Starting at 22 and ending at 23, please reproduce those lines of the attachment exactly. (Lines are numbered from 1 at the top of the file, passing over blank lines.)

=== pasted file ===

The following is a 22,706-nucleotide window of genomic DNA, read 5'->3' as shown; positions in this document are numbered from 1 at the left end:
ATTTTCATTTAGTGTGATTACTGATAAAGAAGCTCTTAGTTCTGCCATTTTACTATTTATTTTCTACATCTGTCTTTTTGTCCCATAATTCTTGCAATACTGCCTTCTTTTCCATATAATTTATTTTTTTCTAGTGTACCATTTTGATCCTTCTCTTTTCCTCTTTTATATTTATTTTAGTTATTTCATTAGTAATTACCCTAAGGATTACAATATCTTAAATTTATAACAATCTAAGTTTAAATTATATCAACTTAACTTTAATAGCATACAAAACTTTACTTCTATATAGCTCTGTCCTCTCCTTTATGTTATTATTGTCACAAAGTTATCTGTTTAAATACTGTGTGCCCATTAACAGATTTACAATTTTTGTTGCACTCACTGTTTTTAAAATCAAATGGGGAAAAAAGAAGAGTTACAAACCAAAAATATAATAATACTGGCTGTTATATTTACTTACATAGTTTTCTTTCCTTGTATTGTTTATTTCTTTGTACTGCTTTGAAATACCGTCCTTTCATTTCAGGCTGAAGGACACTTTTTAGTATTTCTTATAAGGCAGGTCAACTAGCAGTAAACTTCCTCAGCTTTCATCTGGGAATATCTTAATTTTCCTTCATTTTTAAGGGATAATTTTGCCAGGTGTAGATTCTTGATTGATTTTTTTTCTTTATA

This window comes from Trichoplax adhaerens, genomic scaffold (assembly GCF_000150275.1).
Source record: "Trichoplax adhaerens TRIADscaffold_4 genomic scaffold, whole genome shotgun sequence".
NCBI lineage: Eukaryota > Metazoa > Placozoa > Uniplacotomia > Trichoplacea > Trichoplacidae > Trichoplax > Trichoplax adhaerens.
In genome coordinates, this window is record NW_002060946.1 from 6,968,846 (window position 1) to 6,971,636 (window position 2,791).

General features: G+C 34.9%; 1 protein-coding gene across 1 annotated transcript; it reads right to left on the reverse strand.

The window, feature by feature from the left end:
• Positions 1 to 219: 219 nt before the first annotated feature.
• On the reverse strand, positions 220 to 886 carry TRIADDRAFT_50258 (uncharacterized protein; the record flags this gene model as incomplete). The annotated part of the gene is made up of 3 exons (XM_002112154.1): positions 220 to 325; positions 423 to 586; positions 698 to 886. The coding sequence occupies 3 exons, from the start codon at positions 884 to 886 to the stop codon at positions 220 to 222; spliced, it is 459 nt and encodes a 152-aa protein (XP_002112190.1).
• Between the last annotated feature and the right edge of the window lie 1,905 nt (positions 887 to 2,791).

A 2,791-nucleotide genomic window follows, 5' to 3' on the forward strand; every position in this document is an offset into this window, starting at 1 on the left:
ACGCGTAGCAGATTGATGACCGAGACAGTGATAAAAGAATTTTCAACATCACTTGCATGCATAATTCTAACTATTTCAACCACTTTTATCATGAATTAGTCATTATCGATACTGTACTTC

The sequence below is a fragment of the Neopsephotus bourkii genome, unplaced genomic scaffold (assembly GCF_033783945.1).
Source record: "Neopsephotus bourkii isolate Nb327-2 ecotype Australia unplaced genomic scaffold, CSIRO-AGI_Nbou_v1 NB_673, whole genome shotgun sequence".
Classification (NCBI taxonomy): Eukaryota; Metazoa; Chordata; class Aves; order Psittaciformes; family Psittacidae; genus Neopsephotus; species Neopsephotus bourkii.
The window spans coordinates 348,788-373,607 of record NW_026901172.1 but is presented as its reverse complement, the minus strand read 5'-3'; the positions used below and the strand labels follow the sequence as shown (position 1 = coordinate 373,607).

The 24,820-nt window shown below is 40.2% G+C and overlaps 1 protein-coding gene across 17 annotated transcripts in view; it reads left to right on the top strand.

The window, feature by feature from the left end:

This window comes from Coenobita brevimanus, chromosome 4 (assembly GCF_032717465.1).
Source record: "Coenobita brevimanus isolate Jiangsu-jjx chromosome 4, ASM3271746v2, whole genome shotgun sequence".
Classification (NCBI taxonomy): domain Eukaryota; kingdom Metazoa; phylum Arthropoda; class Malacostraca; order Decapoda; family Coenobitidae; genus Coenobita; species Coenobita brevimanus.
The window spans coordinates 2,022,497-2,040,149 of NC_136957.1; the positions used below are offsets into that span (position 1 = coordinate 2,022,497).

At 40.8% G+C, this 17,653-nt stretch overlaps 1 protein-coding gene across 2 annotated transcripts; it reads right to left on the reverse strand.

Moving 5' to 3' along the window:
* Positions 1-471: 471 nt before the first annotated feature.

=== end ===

Classification (NCBI taxonomy): domain Eukaryota; kingdom Metazoa; phylum Arthropoda; class Malacostraca; order Decapoda; family Coenobitidae; genus Coenobita; species Coenobita brevimanus.
The window spans coordinates 2,022,497-2,040,149 of NC_136957.1; the positions used below are offsets into that span (position 1 = coordinate 2,022,497).